Los Angeles Clippers
MVP: Chris Paul. An effortless 16 points and 17 assists from the point guard led the Clippers to an easy victory, and its widest margin in franchise history.
That was… disheartening: The Bulls’ defense was deficient all afternoon and the offense crumbled in the second half. Without Jimmy Butler and Derrick Rose, the team is heading into a brutal stretch.
X-factor: J.J. Redick and Jared Dudley. Whether from downtown or from midrange, the two swingmen were in perfect harmony with their jump shots. Dudley and Redick finished a combined 16-for-21 from the field for 40 points.
– Curtis Harris
Tweet(s) of the Night
Newest School House Rock episode RT @andrewthehan: Newly elected Rep. Jamison casts the deciding vote, enacting Lawler’s bill into law.
— Dime Update (@DimeUpdate) November 24, 2013
#Clippers win 121-82 — largest margin of victory in franchise history.
— Dan Woike (@DanWoikeSports) November 24, 2013
The Clippers’ previous high for margin of victory was 37 when they beat Washington 130-93 in 1978 as the Buffalo Braves.
— Arash Markazi (@ArashMarkazi) November 24, 2013
The Depth Charge
|Byron Mullens, C||6||2-4||1-3||0-0||0||2||2||0||0||0||0||0||+5||5|
|Ryan Hollins, C||21||1-3||0-0||0-0||2||3||5||0||0||0||0||3||+18||2|
|Antawn Jamison, PF||15||4-8||1-1||2-2||0||3||3||0||1||0||1||1||+15||11|
ClipperBlog Live’s Best Moment
On today’s show, the Clippers’ utter dominance mixed with the Bulls’ injury woes has us wondering how much we can take away from this game. Also, Seerat delves into the pits of fandom and blows up the Bulls.
Check Your Messages
“41” part 2
I highlighted this baseline out of bounds (BLOB) play yesterday in Last Call, and what do you know, it shows up again 24 hours later.
Only this time, we see it carried out to its natural conclusion with Dudley playing the safety valve. But you can see here that Griffin does in fact turn to screen Redick. Dunleavy Jr. does a good job fighting through the screen, and Noah zones up the restricted area, but it’s nice to see all the different options materialize.
Doc Rivers is noted as an excellent out-of-bounds play designer. Add this to the playbook.
– Andrew Han
Opportunities in the Knockdown
J.J. Redick and Jared Dudley aren’t always going to shoot a combined 76.0 percent on 21 shots. But when they do, the Clippers will win.
Successful shooting by the starting wings means the team can fire on all cylinders. Their success is tied to crisp ball movement and the endless pursuit of open space. As these shots start to fall, defenders become wary of leaving their assignments to clog the lane, leaving routes through the key all the more available.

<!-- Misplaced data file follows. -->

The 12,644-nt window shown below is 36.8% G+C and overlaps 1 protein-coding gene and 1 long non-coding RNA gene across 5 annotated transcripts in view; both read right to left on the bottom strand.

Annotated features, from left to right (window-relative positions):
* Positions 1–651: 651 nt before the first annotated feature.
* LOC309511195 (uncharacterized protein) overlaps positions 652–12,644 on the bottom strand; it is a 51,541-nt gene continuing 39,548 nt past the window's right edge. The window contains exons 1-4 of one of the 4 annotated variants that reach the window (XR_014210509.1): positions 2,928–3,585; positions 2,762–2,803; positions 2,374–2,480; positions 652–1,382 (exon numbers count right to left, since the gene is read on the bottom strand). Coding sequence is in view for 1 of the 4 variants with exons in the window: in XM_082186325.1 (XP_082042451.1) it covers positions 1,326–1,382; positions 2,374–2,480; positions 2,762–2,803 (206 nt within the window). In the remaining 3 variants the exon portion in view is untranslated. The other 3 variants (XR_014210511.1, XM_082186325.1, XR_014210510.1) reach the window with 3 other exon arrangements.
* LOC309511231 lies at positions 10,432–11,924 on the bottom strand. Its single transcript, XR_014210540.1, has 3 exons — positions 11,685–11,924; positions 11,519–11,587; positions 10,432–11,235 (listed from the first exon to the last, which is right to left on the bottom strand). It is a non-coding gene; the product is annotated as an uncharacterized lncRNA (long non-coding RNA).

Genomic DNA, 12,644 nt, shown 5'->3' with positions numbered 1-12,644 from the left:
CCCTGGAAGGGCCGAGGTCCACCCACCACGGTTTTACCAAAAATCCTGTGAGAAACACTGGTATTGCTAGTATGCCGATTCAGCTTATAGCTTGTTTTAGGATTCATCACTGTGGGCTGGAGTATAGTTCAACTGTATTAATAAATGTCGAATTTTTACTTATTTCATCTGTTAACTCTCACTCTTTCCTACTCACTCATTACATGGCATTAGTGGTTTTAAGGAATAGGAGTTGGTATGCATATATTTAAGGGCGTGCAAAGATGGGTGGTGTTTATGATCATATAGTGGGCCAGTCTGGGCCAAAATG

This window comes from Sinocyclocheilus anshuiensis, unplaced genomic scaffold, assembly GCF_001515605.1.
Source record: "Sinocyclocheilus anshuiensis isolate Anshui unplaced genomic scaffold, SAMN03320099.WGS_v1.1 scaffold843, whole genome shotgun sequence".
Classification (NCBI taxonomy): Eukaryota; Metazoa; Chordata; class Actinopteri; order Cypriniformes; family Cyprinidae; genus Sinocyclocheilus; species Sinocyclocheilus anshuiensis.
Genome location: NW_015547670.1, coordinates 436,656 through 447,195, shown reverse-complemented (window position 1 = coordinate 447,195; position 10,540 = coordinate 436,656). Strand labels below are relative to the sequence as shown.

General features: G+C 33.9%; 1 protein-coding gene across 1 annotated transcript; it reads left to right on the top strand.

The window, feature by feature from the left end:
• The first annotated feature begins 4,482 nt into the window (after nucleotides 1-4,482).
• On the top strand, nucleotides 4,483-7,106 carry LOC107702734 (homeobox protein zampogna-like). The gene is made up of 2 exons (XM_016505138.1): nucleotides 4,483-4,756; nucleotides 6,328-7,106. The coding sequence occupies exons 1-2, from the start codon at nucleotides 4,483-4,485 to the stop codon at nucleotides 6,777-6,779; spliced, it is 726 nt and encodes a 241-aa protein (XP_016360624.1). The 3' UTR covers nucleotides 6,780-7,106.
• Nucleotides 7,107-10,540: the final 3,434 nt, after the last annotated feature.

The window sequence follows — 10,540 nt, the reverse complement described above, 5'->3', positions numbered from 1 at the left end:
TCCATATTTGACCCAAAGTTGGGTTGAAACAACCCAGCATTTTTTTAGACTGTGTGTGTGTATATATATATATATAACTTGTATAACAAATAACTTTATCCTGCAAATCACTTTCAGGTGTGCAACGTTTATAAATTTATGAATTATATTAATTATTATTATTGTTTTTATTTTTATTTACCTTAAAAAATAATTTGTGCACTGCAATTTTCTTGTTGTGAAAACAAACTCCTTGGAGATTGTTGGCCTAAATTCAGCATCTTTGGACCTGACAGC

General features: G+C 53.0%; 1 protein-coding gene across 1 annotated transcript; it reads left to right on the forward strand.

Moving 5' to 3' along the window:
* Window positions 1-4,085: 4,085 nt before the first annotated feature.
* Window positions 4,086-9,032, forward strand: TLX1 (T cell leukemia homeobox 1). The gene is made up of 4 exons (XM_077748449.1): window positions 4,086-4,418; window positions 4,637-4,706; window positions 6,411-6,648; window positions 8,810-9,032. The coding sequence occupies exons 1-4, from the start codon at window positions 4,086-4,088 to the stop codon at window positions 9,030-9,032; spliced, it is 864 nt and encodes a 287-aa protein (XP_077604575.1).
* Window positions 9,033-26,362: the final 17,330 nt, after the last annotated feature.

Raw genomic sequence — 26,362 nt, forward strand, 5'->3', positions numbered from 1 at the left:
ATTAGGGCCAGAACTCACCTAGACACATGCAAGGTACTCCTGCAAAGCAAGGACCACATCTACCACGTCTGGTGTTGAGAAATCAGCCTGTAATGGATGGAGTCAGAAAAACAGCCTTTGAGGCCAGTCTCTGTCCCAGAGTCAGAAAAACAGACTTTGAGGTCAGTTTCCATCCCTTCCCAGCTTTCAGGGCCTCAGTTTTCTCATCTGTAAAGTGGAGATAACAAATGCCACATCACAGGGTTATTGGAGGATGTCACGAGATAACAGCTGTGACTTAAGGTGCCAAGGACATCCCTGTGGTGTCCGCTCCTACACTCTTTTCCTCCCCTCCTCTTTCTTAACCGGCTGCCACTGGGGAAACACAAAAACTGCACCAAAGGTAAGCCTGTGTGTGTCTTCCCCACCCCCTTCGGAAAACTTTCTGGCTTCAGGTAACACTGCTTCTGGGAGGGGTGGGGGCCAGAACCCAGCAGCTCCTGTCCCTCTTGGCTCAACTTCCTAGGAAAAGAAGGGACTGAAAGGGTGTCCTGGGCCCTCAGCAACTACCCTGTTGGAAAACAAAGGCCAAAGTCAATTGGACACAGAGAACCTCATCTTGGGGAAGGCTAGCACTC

In today’s NBA, finding space to operate can seem like a task fit for Sisyphus. Thanks to the Thibodeau style-defense, premised on dispatching two defenders to harass the ballhandler on the sideline while the rest of the team zones up the weakside, deadeye shooters that require constant attention have become far more valuable than just the shots they drain.
– Michael Shagrin
More Last Call things with stats-a-plenty
- The Clippers shot 58.5 percent from the field Sunday. That’s the third-highest single-game field goal percentage they have posted in the Chris Paul era.
- The 39-point victory is the biggest win in franchise history.
- The starters shot a combined 29-for-42 (69 percent) from the field without any of them shooting worse than 60 percent.
- Chris Paul had 16 points and 17 assists and only played three quarters. If he had played the fourth quarter and finished with a 20-point, 20-assist game, he would have been only the third player (Steve Nash did it twice and Ramon Sessions once) to pull off the feat since Paul entered the league back in 2005.
It may not have been their highest point total of the year (actually, it wasn’t even their second-highest point total of the year), but Sunday’s game showed off the Clipper offense better than any other game has this season.
– Fred Katz
Sergeant at Arms
If I hear about Blake Griffin’s short arms one more time, I’m going to scream. It’s not an excuse for failing to contest shots, especially when you have the athleticism Griffin does.
We know that to properly leverage his athletic gifts, Griffin needs space. The same concept can apply defensively.
Griffin has added a little wrinkle to his post D: he’s avoiding contact more frequently before the shot attempt to be able to jump straight up and contest better.
It’s a smart adjustment, and a nice reminder that defense is usually more about the mind than it is about measurements.
– D.J. Foster
Help from Chi-town
Today’s performance moved the Clippers’ defensive rating from 27th to 22nd.
– Jovan Buha